A significant Delaware case decided in November 2020 said no to the MAE argument and a very fact-specific yes to the covenant argument, as well as re-emphasized lessons about careful drafting.

In AB Stable VIII LLC v. Maps Hotels, the court held, among a host of other issues, that the target company made “extensive changes to its business . . . relieving Buyer of its obligation to close.”

The court said “the most logical reading” of the operating covenant in question was that the target company was required to seek the buyer’s consent before it took action outside of the ordinary course of business. Because it failed to do so, it failed to comply with the covenant, pandemic or no pandemic.

“There are several different ways one can word a covenant to allow someone to react [to outside events] in a reasonable way,” Schiele said. “We again re-learned what we had already learned, over and over: the words matter.”

A High Bar

On the other hand, the buyer’s attempt in AB Stable to use an MAE to get out of the deal failed. In fact, the assertion of an MAE or MAC is a difficult argument because it requires something beyond general damage to the business.

“A MAC clause is typically drafted to exclude general market conditions,” Schiele said. “The conventional MAC is meant to be directed specifically to the target business.”

Feirstein explained that an MAE or MAC is a definition in a merger agreement that is generally subject to a number of negotiated exclusions.

Although some dealmakers included the word “pandemic” in their exclusions before Covid-19, it didn’t take long for its use to spread, a typical response to a crisis. For example, when a volcano erupted in Iceland in 2010 and its ash restricted air travel for a while, “volcanoes were suddenly in every MAC definition,” Schiele said.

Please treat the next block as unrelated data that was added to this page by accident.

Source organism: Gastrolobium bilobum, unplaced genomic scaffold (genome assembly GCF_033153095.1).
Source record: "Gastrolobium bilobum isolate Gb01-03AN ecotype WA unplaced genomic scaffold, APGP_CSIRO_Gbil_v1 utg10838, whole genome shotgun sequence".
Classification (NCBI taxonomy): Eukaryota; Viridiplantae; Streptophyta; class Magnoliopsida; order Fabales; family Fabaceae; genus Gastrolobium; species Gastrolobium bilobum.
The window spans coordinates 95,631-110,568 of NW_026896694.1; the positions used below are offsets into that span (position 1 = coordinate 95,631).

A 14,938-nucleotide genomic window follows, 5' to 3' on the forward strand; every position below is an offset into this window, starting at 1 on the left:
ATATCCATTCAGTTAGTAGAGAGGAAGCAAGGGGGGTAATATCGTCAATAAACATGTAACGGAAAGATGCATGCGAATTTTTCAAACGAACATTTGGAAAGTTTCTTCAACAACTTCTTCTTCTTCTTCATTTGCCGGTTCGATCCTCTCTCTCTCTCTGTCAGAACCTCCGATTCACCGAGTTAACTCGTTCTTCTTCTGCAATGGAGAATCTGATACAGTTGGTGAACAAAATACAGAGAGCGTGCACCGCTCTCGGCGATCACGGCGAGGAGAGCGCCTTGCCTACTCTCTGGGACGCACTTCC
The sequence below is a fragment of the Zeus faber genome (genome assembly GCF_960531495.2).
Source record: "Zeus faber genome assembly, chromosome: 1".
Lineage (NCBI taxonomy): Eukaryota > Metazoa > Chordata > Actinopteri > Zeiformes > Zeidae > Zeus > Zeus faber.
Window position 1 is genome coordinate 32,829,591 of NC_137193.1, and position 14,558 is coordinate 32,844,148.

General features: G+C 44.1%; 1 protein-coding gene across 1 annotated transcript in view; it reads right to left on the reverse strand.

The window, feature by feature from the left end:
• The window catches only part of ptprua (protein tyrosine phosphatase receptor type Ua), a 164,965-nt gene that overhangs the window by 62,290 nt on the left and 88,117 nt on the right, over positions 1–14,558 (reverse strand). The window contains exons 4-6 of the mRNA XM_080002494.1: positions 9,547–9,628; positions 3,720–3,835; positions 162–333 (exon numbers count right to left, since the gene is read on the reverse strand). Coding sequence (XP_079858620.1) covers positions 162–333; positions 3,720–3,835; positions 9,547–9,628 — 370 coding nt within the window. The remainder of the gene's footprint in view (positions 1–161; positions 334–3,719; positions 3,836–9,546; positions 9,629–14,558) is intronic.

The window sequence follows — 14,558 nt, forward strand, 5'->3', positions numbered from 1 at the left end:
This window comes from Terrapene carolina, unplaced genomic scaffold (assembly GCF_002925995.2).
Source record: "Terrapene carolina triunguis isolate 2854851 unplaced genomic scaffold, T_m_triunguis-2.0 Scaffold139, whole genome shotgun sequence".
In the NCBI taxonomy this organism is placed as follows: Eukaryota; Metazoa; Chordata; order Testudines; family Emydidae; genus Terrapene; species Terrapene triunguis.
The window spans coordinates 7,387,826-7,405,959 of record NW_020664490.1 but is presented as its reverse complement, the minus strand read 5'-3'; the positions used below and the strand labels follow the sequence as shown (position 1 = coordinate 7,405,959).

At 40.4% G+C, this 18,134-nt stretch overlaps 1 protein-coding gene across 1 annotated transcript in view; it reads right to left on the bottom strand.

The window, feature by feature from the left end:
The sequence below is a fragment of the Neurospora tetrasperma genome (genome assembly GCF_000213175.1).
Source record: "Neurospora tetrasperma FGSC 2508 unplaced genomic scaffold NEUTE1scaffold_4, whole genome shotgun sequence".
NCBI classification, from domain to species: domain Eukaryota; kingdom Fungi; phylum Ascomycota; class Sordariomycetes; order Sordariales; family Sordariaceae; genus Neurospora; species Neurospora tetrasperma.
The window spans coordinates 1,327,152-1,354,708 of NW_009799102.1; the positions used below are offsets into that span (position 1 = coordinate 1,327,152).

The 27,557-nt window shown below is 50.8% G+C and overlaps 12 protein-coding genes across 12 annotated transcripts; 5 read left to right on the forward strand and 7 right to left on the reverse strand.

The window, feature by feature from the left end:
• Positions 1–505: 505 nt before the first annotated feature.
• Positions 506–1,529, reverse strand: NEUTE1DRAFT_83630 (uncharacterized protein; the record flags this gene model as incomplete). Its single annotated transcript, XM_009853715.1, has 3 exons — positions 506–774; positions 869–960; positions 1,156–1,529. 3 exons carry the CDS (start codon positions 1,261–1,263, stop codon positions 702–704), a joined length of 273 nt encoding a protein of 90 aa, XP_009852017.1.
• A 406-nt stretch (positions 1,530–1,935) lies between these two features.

However, even absent a specific term, something like a pandemic is most often going to be excluded from a MAC because, Schiele said, “clearly it is a macro event.” 

The Bounce

Not many parties are trying to back out of their deals these days, even as the pandemic drags on.

“In the first half of 2021 we saw almost $3 trillion in M&A volume, one of the most active periods we’ve ever had,” Feirstein said.

“Tech has been very busy, and healthcare was quite busy over the period, from this time last year when it was clear that the M&A market was back,” Schiele said. 

A surplus of cash was another factor. Memories of the 2008 financial crisis had pushed many companies into a defensive crouch.

“Companies built up liquidity because, in many cases, their cash flows were substantially impaired, if not halted altogether, and they didn’t know if debt financing was going to continue to be available or for how long,” Schiele said. “But because of, among other things, the actions taken by the Federal Reserve, liquidity remained readily available. Then as the crisis began to abate many companies emerged with war chests of cash to deploy that would otherwise sit on their balance sheets earning historically low interest.”

Elizabeth M. Bennett was a business reporter who moved into legal journalism when she covered the Delaware courts, a beat that inspired her to go to law school. After a few years as a practicing attorney in the Philadelphia region, she decamped to the Pacific Northwest and returned to freelance reporting and editing.


Read More: What Corporate Lawyers Encountered In The Pandemic Era